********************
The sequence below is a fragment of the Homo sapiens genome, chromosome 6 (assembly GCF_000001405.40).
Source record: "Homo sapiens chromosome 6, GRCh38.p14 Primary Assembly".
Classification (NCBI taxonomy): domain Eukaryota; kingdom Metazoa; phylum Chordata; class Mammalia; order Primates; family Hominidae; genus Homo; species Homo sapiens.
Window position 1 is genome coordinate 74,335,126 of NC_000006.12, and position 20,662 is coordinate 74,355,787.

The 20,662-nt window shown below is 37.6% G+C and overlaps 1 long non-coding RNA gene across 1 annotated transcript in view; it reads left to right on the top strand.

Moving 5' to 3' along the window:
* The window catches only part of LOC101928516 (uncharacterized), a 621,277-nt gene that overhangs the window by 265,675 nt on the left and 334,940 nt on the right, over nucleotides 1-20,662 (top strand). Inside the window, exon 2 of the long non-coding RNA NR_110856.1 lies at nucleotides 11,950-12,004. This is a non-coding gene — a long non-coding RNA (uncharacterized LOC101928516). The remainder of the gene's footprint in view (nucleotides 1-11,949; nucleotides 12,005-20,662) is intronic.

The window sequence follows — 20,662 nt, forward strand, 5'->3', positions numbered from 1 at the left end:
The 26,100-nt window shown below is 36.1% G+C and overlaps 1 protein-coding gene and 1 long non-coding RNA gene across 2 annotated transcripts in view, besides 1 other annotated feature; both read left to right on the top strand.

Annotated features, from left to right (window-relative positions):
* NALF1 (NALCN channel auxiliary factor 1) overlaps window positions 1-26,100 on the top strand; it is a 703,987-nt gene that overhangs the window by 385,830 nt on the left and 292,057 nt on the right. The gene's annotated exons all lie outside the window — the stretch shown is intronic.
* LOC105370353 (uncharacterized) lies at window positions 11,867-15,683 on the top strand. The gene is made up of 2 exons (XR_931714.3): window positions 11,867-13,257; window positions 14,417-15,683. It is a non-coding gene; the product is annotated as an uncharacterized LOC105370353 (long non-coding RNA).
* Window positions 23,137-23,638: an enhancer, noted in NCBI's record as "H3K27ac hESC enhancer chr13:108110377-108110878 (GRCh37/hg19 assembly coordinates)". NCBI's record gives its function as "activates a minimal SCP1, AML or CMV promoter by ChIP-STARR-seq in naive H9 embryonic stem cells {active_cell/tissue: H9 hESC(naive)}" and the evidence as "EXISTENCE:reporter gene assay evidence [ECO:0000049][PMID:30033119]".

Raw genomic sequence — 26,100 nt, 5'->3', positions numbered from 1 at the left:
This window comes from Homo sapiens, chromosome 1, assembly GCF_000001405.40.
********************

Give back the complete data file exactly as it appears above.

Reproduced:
The sequence below is a fragment of the Homo sapiens genome, chromosome 6 (assembly GCF_000001405.40).
Source record: "Homo sapiens chromosome 6, GRCh38.p14 Primary Assembly".
Classification (NCBI taxonomy): domain Eukaryota; kingdom Metazoa; phylum Chordata; class Mammalia; order Primates; family Hominidae; genus Homo; species Homo sapiens.
Window position 1 is genome coordinate 74,335,126 of NC_000006.12, and position 20,662 is coordinate 74,355,787.

The 20,662-nt window shown below is 37.6% G+C and overlaps 1 long non-coding RNA gene across 1 annotated transcript in view; it reads left to right on the top strand.

Moving 5' to 3' along the window:
* The window catches only part of LOC101928516 (uncharacterized), a 621,277-nt gene that overhangs the window by 265,675 nt on the left and 334,940 nt on the right, over nucleotides 1-20,662 (top strand). Inside the window, exon 2 of the long non-coding RNA NR_110856.1 lies at nucleotides 11,950-12,004. This is a non-coding gene — a long non-coding RNA (uncharacterized LOC101928516). The remainder of the gene's footprint in view (nucleotides 1-11,949; nucleotides 12,005-20,662) is intronic.

The window sequence follows — 20,662 nt, forward strand, 5'->3', positions numbered from 1 at the left end:
The 26,100-nt window shown below is 36.1% G+C and overlaps 1 protein-coding gene and 1 long non-coding RNA gene across 2 annotated transcripts in view, besides 1 other annotated feature; both read left to right on the top strand.

Annotated features, from left to right (window-relative positions):
* NALF1 (NALCN channel auxiliary factor 1) overlaps window positions 1-26,100 on the top strand; it is a 703,987-nt gene that overhangs the window by 385,830 nt on the left and 292,057 nt on the right. The gene's annotated exons all lie outside the window — the stretch shown is intronic.
* LOC105370353 (uncharacterized) lies at window positions 11,867-15,683 on the top strand. The gene is made up of 2 exons (XR_931714.3): window positions 11,867-13,257; window positions 14,417-15,683. It is a non-coding gene; the product is annotated as an uncharacterized LOC105370353 (long non-coding RNA).
* Window positions 23,137-23,638: an enhancer, noted in NCBI's record as "H3K27ac hESC enhancer chr13:108110377-108110878 (GRCh37/hg19 assembly coordinates)". NCBI's record gives its function as "activates a minimal SCP1, AML or CMV promoter by ChIP-STARR-seq in naive H9 embryonic stem cells {active_cell/tissue: H9 hESC(naive)}" and the evidence as "EXISTENCE:reporter gene assay evidence [ECO:0000049][PMID:30033119]".

Raw genomic sequence — 26,100 nt, 5'->3', positions numbered from 1 at the left:
This window comes from Homo sapiens, chromosome 1, assembly GCF_000001405.40.